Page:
^ Thapar, B. K. (1975). "Kalibangan: A Harappan Metropolis Beyond the Indus Valley". Expedition. 17 (2): 19–32.  ^ Koch, John (2009). Tartessian: Celtic from the Southwest at the Dawn of History in Acta Palaeohispanica X Palaeohispanica 9 (2009) (PDF). Palaeohispanica. pp. 339–351. ISSN 1578-5386. Archived (PDF) from the original on 23 June 2010. Retrieved 2010-05-17.  ^ Cunliffe, Barry (2008). A Race Apart: Insularity and Connectivity in Proceedings of the Prehistoric Society 75, 2009, pp. 55–64. The Prehistoric Society. p. 61.  ^ a b Armando Coelho Ferreira da Silva A Cultura Castreja no Noroeste de Portugal Museu Arqueológico da Citânia de Sanfins, 1986 ^ Don José de Santiago y Gómez (1896). Historia de Vigo y Su comarca. Imprenta y Lotografía Del Asilo De Huérfanos Del Sagrado Corázon de Jesús.  ^ "15 Most Intense Archaeological Discoveries in Philippine History". Filipknow.  ^ "Musée Royal 22e Régiment - La Citadelle". Retrieved 28 February 2014.  ^ "Canada's Historic Places - HistoricPlaces.ca". Retrieved 28 February 2014. 

Wikimedia Commons has media related to Citadels.

External links[edit]

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Ancient history

Abatis Agger Broch Burgus Castellum Castra Castros Circular rampart City gate Crannog Ditch Defensive wall Dun Faussebraye Gatehouse Gord Hillfort Limes Oppidum Palisade Pincer gate Promontory fort Rampart Ringfort
(Rath) Refuge castle Schwedenschanze Stockade Sudis Trou de loup Vallum Wagon fort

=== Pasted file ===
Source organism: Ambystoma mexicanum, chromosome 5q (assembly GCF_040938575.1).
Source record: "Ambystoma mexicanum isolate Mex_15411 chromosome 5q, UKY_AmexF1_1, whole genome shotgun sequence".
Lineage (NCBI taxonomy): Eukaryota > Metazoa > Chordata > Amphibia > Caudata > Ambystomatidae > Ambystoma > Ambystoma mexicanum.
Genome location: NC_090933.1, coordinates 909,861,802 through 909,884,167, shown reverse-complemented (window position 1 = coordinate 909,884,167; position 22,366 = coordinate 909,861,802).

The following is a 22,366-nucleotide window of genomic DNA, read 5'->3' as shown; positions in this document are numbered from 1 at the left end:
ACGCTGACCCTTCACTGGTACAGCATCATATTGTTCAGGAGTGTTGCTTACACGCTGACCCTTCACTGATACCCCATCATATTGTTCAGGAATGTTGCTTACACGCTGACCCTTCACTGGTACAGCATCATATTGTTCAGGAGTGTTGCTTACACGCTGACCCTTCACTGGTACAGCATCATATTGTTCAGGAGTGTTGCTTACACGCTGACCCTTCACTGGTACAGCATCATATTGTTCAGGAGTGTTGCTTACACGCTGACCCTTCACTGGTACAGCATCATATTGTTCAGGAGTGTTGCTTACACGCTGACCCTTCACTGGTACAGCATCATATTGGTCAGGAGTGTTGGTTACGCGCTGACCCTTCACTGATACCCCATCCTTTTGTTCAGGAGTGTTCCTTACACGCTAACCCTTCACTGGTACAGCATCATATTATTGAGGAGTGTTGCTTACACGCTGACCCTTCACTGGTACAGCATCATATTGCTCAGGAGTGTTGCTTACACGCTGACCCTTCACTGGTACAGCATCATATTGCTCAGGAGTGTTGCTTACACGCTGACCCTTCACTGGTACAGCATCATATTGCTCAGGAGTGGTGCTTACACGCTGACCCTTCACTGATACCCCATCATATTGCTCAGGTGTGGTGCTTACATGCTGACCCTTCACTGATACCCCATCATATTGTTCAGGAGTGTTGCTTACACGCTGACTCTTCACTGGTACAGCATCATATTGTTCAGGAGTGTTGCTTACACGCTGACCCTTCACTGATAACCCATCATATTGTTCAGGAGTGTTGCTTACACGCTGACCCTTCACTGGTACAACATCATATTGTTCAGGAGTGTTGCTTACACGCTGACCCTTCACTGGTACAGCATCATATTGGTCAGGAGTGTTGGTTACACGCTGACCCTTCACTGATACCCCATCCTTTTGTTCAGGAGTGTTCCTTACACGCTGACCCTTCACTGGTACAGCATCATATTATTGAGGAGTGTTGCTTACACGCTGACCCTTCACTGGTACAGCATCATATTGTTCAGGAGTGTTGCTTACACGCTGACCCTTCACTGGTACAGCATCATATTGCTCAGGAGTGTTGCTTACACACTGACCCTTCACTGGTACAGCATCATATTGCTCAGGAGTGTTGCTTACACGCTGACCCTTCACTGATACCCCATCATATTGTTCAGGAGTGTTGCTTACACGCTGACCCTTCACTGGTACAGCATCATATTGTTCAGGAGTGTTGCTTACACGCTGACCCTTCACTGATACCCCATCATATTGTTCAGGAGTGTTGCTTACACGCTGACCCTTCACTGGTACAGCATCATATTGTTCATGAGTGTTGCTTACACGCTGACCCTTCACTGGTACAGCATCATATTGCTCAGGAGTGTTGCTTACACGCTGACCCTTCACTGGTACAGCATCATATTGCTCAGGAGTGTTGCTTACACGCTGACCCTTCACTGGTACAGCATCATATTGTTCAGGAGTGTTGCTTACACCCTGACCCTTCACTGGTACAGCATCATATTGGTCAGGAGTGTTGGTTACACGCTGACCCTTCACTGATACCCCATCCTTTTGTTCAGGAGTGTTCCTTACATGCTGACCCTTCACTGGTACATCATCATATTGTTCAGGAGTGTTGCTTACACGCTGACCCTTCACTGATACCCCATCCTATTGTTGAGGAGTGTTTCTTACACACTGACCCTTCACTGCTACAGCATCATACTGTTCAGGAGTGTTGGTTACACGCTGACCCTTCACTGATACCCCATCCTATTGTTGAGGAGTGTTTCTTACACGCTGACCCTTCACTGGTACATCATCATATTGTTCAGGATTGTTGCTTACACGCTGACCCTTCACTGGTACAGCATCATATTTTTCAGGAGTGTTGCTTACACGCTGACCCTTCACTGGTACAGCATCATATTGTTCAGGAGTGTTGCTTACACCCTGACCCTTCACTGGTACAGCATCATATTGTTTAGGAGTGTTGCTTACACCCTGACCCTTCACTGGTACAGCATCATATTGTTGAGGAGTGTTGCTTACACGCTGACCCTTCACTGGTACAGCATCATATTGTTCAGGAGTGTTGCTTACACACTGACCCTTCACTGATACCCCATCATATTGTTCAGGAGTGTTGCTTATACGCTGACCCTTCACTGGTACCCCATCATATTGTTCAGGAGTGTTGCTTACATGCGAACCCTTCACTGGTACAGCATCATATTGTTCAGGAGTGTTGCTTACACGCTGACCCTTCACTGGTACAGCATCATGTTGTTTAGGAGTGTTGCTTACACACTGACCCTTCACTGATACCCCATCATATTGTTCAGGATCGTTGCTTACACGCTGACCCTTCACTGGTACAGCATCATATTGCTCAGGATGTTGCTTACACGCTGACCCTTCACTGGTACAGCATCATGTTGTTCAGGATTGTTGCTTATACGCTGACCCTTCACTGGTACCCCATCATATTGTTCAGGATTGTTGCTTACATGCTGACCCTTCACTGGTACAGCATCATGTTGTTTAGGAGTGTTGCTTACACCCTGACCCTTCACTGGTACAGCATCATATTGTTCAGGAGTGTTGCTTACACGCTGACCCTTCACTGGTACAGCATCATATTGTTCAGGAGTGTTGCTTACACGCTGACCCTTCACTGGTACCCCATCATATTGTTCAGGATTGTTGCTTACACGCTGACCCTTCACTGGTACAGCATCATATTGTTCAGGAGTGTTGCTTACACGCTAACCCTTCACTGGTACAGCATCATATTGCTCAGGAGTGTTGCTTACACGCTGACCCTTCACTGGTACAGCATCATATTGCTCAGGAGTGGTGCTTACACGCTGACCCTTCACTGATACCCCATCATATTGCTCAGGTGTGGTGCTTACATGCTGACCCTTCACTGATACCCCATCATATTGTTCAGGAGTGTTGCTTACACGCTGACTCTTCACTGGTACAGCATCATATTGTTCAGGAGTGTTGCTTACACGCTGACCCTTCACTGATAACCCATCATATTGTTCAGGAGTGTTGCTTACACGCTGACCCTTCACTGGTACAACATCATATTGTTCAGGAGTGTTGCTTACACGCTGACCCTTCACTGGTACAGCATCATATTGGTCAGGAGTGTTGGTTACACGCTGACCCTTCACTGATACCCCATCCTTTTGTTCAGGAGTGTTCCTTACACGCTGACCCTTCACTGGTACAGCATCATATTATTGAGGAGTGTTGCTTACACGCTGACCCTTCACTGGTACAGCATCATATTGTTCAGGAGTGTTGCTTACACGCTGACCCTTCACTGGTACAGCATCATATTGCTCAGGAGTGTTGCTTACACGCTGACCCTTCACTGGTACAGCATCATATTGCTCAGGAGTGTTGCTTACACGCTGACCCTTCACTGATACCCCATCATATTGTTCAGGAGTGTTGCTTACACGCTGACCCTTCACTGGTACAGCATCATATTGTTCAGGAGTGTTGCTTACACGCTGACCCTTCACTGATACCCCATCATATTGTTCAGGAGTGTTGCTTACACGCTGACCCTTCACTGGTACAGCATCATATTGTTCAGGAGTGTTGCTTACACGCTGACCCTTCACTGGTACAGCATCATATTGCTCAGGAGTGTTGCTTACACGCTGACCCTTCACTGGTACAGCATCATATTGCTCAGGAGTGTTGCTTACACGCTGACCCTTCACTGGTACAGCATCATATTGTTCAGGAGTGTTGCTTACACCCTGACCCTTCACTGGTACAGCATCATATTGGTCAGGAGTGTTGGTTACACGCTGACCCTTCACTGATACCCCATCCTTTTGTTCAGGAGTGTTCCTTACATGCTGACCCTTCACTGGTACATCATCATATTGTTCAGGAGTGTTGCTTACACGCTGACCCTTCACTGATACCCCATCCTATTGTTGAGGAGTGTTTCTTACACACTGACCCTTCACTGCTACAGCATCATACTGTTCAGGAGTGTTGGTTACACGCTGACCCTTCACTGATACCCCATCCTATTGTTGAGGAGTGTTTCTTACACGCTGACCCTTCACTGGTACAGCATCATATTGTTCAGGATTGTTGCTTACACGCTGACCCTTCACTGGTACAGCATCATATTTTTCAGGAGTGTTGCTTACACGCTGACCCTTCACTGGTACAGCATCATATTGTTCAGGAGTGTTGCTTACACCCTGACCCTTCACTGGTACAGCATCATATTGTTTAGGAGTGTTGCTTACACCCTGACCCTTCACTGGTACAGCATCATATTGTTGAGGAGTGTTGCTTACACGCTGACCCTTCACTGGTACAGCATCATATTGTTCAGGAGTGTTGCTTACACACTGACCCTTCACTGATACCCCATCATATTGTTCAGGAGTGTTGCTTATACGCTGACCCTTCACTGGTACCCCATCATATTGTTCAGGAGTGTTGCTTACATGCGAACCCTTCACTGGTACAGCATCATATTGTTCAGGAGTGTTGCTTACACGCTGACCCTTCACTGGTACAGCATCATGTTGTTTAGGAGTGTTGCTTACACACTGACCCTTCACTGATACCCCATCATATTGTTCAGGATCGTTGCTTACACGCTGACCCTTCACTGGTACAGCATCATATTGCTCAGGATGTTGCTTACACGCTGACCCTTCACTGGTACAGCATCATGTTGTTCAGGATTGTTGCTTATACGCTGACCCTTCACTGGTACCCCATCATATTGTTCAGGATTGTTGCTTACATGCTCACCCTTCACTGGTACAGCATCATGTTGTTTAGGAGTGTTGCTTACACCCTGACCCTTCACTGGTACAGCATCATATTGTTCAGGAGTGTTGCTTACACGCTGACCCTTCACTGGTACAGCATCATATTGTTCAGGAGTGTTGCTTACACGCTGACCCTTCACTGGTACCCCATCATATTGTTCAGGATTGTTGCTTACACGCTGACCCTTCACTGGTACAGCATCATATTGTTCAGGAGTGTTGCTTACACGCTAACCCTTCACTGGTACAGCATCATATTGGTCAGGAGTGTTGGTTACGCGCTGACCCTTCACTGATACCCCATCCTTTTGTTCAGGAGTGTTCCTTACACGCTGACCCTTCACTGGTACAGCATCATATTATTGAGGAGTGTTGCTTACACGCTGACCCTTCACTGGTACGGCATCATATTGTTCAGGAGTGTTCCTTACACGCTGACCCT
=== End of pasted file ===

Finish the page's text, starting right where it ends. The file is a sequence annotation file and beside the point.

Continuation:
Wagon fort
(Laager) Vitrified fort

Medieval history

Advanced work Albarrana tower Alcazaba Alcázar Arrowslit Barbican Bartizan Bastion Battery tower Battlement Bent entrance Bergfried Bretèche Bridge castle Bridge tower Butter-churn tower Caltrop Castle Chamber gate Chartaque Chashi Chemin de ronde Chemise Cheval de frise Citadel Coercion castle Concentric castle Corner tower Counter-castle Curtain Drawbridge Enceinte Embrasure Flanking tower Fortified buildings (church, house) Ganerbenburg Gate tower Gabion Glacis Guard tower Gulyay-gorod Gusuku Half tower Hoarding Inner bailey Keep Kremlin (Detinets) Landesburg L-plan castle Machicolation Merlon Moat Motte-and-bailey Murder-hole Neck ditch Outer bailey Outwork Peel tower Portcullis Postern Reduit Ringwork Quadrangular castle Shell keep Shield wall Toll castle Tower castle Tower house Turret Wall tower Bailey (or ward) Watchtower Witch tower Yett

Modern history

18th century and earlier

Abwurfdach Bastion Blockhouse Breastwork Canal Caponier Casemate Cavalier Counterguard Counterscarp Couvreface Coupure Covertway Crownwork Device fort Entrenchment Flèche Gorge Hornwork Lunette Orillon Ostrog Place-of-arms Polygonal fort Presidio
(Spanish America) Punji sticks Ravelin Redan Redoubt Retrenchment Sandbag Scarp Sconce Schanze Sea fort Station Star fort Tenaille

19th century

Barbed wire Barbette Border outpost Bunker Coastal artillery Gun turret Land mine Martello tower Outpost Trench warfare Sangar Wire obstacles

20th century

Admiralty scaffolding Air raid shelter Anti-tank trench Barbed tape Blast shelter Blast wall Border barrier Buoy Bremer wall Concertina wire Defensive fighting position British "hedgehog" road block Czech hedgehog Dragon's teeth Electric fence Fallout shelter Fire support base Flak tower Hardened aircraft shelter Hesco bastion Main Line of Resistance Revetment Sentry gun Spider hole Submarine pen Tunnel warfare Underground hangar

By topography

Cave castle Hill castle Hill fort Hillside castle Hilltop castle Island castle Lowland castle Marsh castle Moated castle Promontory fort Ridge castle Rocca Rock castle Spur castle Water castle

By role

Coercion castle Counter-castle Ganerbenburg Hunting lodge Imperial castle Kaiserpfalz Landesburg Lustschloss Ordensburg Refuge castle Toll castle Urban castle

By design

Bridge castle Circular rampart Concentric castle L-plan castle Motte-and-bailey castle Quadrangular castle Ringfort Ringwork Tower castle

See also: Category

Authority control